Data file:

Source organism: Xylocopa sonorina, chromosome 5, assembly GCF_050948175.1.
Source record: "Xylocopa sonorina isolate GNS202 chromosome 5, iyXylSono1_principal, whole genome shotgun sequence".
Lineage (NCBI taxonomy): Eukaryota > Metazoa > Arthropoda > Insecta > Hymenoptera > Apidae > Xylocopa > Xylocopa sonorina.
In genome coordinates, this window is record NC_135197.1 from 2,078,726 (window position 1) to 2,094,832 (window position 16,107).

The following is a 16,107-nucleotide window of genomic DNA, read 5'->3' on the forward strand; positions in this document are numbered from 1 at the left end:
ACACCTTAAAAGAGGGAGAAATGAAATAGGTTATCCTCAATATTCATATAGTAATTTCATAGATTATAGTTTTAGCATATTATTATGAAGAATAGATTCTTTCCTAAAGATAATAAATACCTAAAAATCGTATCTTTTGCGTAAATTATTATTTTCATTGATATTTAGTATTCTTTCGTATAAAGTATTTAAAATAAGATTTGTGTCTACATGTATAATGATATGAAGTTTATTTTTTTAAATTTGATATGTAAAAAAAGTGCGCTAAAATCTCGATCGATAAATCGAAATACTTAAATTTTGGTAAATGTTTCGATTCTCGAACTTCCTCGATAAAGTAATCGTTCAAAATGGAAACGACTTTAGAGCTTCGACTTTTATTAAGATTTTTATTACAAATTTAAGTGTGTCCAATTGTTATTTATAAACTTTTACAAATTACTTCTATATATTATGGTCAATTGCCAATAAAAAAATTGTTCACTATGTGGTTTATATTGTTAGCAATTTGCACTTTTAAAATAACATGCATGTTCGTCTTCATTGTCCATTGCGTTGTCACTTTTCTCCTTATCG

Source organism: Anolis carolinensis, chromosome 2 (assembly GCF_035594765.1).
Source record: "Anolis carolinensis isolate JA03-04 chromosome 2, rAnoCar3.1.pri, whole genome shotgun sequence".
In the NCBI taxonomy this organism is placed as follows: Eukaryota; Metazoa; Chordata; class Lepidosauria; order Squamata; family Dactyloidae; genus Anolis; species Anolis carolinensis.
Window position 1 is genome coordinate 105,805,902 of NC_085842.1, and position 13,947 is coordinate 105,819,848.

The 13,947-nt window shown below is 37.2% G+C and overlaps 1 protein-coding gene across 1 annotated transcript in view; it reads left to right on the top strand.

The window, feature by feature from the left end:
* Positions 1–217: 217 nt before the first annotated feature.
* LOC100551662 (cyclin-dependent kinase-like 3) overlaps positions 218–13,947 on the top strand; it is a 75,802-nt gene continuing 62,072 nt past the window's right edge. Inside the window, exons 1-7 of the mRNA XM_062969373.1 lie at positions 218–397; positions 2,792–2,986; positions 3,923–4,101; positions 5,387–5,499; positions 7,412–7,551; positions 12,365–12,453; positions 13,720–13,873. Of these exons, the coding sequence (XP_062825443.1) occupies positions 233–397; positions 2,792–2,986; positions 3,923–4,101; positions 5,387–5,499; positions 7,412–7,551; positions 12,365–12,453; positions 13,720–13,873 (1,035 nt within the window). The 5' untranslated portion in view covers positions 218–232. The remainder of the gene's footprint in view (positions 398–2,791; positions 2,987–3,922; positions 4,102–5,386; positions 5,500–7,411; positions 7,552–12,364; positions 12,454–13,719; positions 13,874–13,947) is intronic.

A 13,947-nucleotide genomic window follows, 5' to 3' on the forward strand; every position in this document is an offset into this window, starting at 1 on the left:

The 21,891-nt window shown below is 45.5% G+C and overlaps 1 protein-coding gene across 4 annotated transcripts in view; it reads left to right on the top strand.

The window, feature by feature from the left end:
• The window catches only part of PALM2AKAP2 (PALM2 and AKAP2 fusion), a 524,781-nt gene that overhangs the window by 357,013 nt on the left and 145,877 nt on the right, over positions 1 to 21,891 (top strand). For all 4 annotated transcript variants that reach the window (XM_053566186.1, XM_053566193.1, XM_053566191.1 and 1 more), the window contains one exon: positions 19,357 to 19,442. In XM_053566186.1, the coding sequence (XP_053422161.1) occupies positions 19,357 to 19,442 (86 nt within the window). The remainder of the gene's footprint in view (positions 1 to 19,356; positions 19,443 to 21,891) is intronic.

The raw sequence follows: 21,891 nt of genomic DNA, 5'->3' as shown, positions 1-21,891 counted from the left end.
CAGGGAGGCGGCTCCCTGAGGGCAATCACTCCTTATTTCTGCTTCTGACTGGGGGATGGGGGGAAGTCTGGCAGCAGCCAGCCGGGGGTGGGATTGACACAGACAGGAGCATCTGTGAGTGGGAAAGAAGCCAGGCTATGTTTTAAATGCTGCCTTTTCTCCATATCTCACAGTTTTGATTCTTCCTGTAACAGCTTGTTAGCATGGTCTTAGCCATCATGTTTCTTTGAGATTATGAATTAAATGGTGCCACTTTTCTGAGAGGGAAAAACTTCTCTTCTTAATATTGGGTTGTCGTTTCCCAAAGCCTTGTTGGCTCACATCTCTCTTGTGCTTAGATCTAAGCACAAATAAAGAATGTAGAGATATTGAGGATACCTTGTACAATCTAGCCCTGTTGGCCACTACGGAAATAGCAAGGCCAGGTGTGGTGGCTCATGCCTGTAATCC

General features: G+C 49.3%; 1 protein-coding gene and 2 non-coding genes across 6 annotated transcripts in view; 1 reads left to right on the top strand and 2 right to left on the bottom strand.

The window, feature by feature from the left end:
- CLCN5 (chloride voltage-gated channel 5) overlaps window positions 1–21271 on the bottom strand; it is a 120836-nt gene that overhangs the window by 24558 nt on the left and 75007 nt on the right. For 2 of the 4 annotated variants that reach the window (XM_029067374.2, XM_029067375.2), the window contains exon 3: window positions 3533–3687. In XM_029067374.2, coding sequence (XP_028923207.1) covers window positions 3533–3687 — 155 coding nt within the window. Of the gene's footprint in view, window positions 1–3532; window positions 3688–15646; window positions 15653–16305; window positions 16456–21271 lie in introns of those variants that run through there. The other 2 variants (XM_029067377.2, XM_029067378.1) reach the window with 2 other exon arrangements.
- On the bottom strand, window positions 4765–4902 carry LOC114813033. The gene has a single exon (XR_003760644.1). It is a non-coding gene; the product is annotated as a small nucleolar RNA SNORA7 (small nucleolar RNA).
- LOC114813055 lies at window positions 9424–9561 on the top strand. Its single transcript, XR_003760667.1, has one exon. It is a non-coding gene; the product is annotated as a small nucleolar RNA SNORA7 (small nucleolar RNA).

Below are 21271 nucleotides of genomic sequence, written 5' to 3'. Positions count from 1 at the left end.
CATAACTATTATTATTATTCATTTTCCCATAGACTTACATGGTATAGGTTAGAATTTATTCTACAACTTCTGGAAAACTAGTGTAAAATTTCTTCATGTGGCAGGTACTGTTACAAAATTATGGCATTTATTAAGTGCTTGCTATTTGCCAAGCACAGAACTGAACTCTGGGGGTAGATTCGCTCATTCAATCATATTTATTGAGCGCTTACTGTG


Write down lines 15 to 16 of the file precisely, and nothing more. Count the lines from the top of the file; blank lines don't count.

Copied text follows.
A 13,947-nucleotide genomic window follows, 5' to 3' on the forward strand; every position in this document is an offset into this window, starting at 1 on the left:

The 21,891-nt window shown below is 45.5% G+C and overlaps 1 protein-coding gene across 4 annotated transcripts in view; it reads left to right on the top strand.